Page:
Coming Full Circle

I do love diners (and one of these days I’ll write a blog post about the Bluebird Diner in Iowa City, a place where I’ve enjoyed eating breakfast as well.) Truly independent, locally owned and operated places have a special place in my heart. They add to the fabric of a community in a way that your IHOPs and Cracker Barrels and Denny’s(s) don’t (and because of the corporate structure, CAN’T). I’ll end this blog post with a plea: If you find a local place that you love (and yeah, it can be a type of restaurant other than a diner), please support it. These eateries can’t compete with the economies of scale that the corporate giants do, but they take pride in what they make and serve, with the end result being markedly better tasting and fresher food than the industrial behemoths. So yes, Support Your Local Diner!

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And The Rains Continue

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I had a delightful visit from my parents, so this week’s post is short. But they witnessed what may well be one of the wettest Junes I’ve experienced since moving to Indiana. These images sum up what they saw of Indiana this time around.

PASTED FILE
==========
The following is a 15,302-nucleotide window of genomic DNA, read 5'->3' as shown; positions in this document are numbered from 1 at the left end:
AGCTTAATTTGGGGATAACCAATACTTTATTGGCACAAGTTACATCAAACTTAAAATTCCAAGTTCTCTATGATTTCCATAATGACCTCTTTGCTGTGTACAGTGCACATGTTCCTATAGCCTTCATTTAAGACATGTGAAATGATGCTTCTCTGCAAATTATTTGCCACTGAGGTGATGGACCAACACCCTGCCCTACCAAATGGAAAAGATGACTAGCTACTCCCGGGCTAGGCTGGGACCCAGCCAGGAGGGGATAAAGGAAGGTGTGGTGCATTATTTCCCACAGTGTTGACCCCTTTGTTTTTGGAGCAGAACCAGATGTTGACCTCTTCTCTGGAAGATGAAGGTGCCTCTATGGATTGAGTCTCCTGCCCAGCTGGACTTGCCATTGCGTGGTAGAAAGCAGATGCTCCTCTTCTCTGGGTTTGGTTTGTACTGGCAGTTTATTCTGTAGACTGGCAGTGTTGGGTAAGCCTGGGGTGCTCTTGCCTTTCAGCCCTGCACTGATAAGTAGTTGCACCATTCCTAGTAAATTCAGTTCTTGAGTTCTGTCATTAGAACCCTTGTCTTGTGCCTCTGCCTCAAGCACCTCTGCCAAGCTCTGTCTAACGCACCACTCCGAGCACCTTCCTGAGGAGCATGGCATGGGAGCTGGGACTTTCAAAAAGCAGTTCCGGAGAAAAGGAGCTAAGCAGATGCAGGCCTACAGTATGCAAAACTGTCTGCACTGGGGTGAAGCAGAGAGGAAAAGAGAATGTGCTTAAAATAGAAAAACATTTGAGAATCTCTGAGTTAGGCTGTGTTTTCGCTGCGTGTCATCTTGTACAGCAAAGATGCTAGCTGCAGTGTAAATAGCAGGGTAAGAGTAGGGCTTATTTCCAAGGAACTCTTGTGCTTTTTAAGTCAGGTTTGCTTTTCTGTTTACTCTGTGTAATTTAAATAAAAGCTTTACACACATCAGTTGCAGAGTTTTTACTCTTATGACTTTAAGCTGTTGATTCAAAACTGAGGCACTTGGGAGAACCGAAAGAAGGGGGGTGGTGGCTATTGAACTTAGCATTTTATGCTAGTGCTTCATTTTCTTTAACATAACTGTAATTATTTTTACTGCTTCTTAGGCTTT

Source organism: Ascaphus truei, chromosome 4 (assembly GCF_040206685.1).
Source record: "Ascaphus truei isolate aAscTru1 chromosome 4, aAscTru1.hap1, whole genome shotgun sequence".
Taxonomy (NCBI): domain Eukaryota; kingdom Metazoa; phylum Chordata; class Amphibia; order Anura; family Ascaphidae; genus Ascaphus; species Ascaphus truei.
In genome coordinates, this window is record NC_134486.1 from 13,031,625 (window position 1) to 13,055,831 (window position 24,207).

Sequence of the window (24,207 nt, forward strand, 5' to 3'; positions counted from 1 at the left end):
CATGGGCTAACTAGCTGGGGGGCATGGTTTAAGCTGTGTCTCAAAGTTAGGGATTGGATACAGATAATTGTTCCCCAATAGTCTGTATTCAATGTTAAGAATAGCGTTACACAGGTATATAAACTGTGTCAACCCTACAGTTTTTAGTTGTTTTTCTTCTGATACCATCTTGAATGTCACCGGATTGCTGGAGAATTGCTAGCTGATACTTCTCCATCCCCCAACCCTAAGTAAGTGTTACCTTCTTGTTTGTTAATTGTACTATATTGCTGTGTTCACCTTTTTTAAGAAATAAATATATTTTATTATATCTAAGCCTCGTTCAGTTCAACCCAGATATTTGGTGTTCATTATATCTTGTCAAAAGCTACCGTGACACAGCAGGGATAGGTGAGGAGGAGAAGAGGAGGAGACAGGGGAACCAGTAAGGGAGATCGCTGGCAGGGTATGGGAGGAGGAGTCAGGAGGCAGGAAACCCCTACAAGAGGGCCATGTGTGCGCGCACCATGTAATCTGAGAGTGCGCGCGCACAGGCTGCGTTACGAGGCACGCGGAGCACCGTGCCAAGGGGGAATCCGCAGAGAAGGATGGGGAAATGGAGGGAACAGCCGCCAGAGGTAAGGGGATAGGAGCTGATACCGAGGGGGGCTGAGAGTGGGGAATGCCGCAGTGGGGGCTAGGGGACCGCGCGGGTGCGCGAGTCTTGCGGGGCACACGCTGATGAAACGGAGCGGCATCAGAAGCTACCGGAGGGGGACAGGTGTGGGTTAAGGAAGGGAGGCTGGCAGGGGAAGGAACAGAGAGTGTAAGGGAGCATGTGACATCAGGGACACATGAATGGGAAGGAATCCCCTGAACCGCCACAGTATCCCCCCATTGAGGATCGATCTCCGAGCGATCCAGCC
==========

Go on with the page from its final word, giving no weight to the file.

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The Vagaries of Weather and the Farmer

Water, Water Everywhere

The sunflowers (first of the season purchased at the farmers market Saturday morning) sit brightly on my kitchen island, reminding me of that orb so little seen lately. Yes, the sun has been peeking out a bit today, but solar radiation has certainly been in short supply this past month. For me, the lack of sun affects me more psychically—too much of the same make Petra an irritated (and perhaps irritating) girl. It isn’t that I dislike rain; in fact, I enjoy hearing thunder or listening to a steady soaking rain falling on my roof. But not for days at a time. That said, my complaints are just that, silly complaints. For a farmer, whose livelihood depends on the weather, days of rain can make or break one’s year financially.